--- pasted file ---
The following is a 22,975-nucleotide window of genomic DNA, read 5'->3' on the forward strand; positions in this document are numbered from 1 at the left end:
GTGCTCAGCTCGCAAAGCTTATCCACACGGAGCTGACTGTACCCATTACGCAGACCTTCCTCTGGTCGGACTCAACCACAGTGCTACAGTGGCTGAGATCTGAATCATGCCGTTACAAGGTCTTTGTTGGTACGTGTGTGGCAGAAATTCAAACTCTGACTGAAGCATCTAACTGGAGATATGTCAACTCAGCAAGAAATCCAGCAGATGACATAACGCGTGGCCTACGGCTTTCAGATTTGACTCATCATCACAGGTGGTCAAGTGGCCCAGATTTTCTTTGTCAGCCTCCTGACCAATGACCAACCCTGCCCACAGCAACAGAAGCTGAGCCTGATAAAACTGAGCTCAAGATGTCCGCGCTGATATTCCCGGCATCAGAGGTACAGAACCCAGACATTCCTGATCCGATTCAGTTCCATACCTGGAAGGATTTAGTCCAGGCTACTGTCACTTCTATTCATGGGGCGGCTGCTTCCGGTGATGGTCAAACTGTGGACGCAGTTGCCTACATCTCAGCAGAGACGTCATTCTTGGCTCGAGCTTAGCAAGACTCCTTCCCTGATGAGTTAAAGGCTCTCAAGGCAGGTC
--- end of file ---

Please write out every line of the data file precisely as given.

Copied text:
The following is a 22,975-nucleotide window of genomic DNA, read 5'->3' on the forward strand; positions in this document are numbered from 1 at the left end:
GTGCTCAGCTCGCAAAGCTTATCCACACGGAGCTGACTGTACCCATTACGCAGACCTTCCTCTGGTCGGACTCAACCACAGTGCTACAGTGGCTGAGATCTGAATCATGCCGTTACAAGGTCTTTGTTGGTACGTGTGTGGCAGAAATTCAAACTCTGACTGAAGCATCTAACTGGAGATATGTCAACTCAGCAAGAAATCCAGCAGATGACATAACGCGTGGCCTACGGCTTTCAGATTTGACTCATCATCACAGGTGGTCAAGTGGCCCAGATTTTCTTTGTCAGCCTCCTGACCAATGACCAACCCTGCCCACAGCAACAGAAGCTGAGCCTGATAAAACTGAGCTCAAGATGTCCGCGCTGATATTCCCGGCATCAGAGGTACAGAACCCAGACATTCCTGATCCGATTCAGTTCCATACCTGGAAGGATTTAGTCCAGGCTACTGTCACTTCTATTCATGGGGCGGCTGCTTCCGGTGATGGTCAAACTGTGGACGCAGTTGCCTACATCTCAGCAGAGACGTCATTCTTGGCTCGAGCTTAGCAAGACTCCTTCCCTGATGAGTTAAAGGCTCTCAAGGCAGGTC